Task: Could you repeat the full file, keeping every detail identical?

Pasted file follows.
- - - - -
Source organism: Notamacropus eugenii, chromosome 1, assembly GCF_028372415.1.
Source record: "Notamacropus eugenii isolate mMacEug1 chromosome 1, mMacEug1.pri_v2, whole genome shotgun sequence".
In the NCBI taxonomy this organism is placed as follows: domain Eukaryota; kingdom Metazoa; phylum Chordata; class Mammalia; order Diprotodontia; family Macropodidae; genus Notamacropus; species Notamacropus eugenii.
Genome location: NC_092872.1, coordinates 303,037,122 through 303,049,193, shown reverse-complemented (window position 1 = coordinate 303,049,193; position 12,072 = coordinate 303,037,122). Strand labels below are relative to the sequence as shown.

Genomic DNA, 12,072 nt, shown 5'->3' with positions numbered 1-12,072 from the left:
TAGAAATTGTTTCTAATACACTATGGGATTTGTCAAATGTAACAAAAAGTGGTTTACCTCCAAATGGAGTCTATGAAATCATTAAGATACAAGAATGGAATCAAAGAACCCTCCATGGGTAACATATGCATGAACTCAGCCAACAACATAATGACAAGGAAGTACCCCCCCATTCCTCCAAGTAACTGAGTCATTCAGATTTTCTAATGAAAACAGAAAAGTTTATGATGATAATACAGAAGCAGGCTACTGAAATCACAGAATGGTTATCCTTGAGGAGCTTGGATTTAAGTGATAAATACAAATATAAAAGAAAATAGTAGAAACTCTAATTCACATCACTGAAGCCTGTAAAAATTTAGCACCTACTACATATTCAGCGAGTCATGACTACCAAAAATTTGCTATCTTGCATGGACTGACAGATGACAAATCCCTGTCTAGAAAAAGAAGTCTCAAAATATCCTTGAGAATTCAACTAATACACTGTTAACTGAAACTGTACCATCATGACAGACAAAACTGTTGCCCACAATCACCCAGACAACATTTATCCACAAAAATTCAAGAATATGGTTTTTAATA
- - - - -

Source organism: Notamacropus eugenii, chromosome 1, assembly GCF_028372415.1.
Source record: "Notamacropus eugenii isolate mMacEug1 chromosome 1, mMacEug1.pri_v2, whole genome shotgun sequence".
In the NCBI taxonomy this organism is placed as follows: domain Eukaryota; kingdom Metazoa; phylum Chordata; class Mammalia; order Diprotodontia; family Macropodidae; genus Notamacropus; species Notamacropus eugenii.
Genome location: NC_092872.1, coordinates 303,037,122 through 303,049,193, shown reverse-complemented (window position 1 = coordinate 303,049,193; position 12,072 = coordinate 303,037,122). Strand labels below are relative to the sequence as shown.

Genomic DNA, 12,072 nt, shown 5'->3' with positions numbered 1-12,072 from the left:
TAGAAATTGTTTCTAATACACTATGGGATTTGTCAAATGTAACAAAAAGTGGTTTACCTCCAAATGGAGTCTATGAAATCATTAAGATACAAGAATGGAATCAAAGAACCCTCCATGGGTAACATATGCATGAACTCAGCCAACAACATAATGACAAGGAAGTACCCCCCCATTCCTCCAAGTAACTGAGTCATTCAGATTTTCTAATGAAAACAGAAAAGTTTATGATGATAATACAGAAGCAGGCTACTGAAATCACAGAATGGTTATCCTTGAGGAGCTTGGATTTAAGTGATAAATACAAATATAAAAGAAAATAGTAGAAACTCTAATTCACATCACTGAAGCCTGTAAAAATTTAGCACCTACTACATATTCAGCGAGTCATGACTACCAAAAATTTGCTATCTTGCATGGACTGACAGATGACAAATCCCTGTCTAGAAAAAGAAGTCTCAAAATATCCTTGAGAATTCAACTAATACACTGTTAACTGAAACTGTACCATCATGACAGACAAAACTGTTGCCCACAATCACCCAGACAACATTTATCCACAAAAATTCAAGAATATGGTTTTTAATA